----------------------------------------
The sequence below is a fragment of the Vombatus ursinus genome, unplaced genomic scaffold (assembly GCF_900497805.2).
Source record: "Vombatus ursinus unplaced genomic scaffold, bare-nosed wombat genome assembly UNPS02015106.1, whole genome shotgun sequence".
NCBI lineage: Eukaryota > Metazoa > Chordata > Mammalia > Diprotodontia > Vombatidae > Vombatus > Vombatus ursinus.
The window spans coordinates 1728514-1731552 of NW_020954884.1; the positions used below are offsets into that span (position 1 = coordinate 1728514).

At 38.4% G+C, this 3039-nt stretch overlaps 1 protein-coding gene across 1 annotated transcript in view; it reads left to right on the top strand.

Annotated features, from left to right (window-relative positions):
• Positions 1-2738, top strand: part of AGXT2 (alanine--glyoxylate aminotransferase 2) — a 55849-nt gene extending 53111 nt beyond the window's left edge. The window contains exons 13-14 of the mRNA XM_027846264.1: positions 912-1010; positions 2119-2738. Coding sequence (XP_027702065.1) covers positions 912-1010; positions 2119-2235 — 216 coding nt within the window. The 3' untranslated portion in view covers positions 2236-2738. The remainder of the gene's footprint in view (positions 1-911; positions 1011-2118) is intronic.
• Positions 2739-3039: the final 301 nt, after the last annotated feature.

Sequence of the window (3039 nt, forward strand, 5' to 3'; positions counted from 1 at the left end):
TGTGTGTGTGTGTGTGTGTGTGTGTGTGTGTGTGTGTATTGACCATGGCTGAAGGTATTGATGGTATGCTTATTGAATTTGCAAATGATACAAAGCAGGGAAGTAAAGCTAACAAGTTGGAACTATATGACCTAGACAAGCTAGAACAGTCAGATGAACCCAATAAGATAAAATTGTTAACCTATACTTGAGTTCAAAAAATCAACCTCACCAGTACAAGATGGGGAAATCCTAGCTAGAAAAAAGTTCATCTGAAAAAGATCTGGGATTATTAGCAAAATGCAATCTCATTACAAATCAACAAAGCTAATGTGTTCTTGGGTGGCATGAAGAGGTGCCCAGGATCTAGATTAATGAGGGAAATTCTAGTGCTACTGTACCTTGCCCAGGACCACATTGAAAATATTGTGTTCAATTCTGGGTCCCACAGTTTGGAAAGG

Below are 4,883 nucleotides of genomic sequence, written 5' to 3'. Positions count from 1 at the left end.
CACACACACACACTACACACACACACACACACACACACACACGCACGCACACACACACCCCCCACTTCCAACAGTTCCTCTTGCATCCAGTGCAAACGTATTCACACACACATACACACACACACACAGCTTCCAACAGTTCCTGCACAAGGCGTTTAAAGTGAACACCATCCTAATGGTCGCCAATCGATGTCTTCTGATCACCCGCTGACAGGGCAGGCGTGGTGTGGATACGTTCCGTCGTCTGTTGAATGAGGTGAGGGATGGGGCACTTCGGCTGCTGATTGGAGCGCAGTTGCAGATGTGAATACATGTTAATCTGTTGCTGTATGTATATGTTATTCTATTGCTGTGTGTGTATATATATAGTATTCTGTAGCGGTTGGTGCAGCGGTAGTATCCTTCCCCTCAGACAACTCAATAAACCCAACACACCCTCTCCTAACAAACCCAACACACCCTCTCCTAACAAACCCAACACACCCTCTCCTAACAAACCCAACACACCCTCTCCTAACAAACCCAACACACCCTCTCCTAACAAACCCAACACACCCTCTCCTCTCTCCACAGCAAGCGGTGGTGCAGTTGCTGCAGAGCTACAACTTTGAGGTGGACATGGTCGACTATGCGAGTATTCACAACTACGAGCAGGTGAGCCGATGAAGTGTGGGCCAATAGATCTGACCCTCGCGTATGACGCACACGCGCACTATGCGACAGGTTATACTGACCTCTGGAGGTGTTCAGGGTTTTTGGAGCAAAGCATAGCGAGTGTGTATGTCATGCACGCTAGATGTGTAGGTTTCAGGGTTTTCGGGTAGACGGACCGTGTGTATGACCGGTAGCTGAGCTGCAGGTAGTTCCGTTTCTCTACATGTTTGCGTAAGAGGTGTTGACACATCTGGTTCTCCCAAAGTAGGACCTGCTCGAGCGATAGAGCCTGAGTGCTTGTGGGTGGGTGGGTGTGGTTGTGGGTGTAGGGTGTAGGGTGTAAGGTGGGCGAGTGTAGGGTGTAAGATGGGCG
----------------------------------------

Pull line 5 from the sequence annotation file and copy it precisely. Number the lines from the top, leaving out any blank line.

At 38.4% G+C, this 3039-nt stretch overlaps 1 protein-coding gene across 1 annotated transcript in view; it reads left to right on the top strand.